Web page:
The article is a bit dated, but it’s a MUST READ! Written by Melissa Healy of the Los Angeles Times and printed in Newsday this past year, the title says it all:
“ADHD Studies Raise Questions On Drug Treatments”
In the article, Ms. Healy cites a series of studies following 457 Finnish children from birth to ages 16 to 18, noting that ”the studies raise provocative questions about the long-term effects of treating those symptoms with medication.”
The studies compared 188 Finnish teens considered to have "probable or definite ADHD" and 103 youths with conduct disorder - behavior that fell short of ADHD but put them at higher risk for similar problems – to a group of Finnish teens with no ADHD diagnosis.
Researchers found the following: “the can't-sit-still kids - the stereotype of the ‘ADHD generation’ - were most likely to mature out of the disease. Among those with persistent ADHD, . . . half have problems with cognitive skills that are key to success in adulthood, but half have no such deficits.”
But, here’s the amazing part:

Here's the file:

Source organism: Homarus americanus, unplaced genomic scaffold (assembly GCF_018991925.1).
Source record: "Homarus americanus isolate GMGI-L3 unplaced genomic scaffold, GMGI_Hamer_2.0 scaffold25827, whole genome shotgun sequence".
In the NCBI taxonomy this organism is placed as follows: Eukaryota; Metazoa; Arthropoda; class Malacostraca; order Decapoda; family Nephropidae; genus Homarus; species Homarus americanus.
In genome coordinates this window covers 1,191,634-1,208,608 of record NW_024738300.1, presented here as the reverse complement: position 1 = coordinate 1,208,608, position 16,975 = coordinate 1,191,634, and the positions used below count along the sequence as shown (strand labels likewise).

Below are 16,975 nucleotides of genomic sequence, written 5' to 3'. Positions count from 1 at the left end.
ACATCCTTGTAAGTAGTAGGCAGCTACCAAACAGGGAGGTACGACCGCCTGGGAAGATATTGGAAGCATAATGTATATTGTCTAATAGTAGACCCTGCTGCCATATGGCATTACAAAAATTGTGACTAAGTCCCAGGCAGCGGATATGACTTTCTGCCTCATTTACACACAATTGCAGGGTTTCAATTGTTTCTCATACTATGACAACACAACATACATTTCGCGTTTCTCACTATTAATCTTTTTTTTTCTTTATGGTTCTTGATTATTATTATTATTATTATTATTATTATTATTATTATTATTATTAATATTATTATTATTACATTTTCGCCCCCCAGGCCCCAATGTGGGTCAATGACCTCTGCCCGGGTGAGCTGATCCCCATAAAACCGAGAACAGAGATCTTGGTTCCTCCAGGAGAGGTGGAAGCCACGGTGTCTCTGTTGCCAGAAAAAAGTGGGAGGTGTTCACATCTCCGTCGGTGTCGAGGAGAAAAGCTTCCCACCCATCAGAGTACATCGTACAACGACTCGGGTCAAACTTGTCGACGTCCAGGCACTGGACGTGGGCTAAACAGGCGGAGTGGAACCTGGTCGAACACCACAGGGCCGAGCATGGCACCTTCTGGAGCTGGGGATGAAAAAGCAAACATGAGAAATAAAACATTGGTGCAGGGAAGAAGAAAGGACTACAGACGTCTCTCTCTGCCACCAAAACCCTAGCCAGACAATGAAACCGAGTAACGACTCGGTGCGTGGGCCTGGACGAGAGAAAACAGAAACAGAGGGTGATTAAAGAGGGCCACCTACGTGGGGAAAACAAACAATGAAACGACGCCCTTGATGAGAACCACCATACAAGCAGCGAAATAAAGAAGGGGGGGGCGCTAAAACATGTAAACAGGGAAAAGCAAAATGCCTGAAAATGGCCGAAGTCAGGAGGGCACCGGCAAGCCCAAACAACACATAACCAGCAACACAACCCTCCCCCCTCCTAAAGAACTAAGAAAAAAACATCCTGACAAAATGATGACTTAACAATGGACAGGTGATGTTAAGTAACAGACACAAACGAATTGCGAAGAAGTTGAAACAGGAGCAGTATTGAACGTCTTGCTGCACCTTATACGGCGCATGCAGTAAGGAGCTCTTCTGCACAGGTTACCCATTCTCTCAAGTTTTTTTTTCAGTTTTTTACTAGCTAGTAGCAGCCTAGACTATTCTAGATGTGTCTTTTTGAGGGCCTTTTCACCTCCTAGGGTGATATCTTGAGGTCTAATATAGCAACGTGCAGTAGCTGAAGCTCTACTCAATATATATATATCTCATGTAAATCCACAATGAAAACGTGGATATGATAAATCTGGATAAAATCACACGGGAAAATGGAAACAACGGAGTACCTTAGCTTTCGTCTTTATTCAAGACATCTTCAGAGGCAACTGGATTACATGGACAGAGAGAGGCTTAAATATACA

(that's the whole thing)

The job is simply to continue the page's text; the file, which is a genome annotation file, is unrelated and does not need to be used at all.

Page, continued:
The researchers found that
“By the time [the ADHD children reach] their late teens, those who receive drugs for attention problems seem to fare about the same as those who do not.”
This finding seems to lend support to the idea that some children do actually grow out of ADHD. See “ADHD Kids Can Get Better,” Krista Mahr, Time.com.
So, as one of the authors of the study eloquently put it, "This begs the question: Are current treatments really leading to improved outcome over time?"
And, finally, UCLA neuroscientist Robert Bilder said the studies suggest ADHD might best be treated by “shoring up weaknesses in underlying cognitive skills.”
For more about the long-term problems of using drugs to treat ADHD, check out "Talking Back To Ritalin," by Dr. Peter Breggin. For a wonderful discussion of non-medication, neurological approaches to treating attention and learning issues, see "The Mislabeled Child," by Drs. Brock and Fernette Eide. In fact, Drs. Brock and Fernette Eide describe in great detail, many of the theories and approached utilized at Spark Development!
Neither Dr. Bilder nor Drs. Brock and Fernette Eide received any remuneration from Spark Development.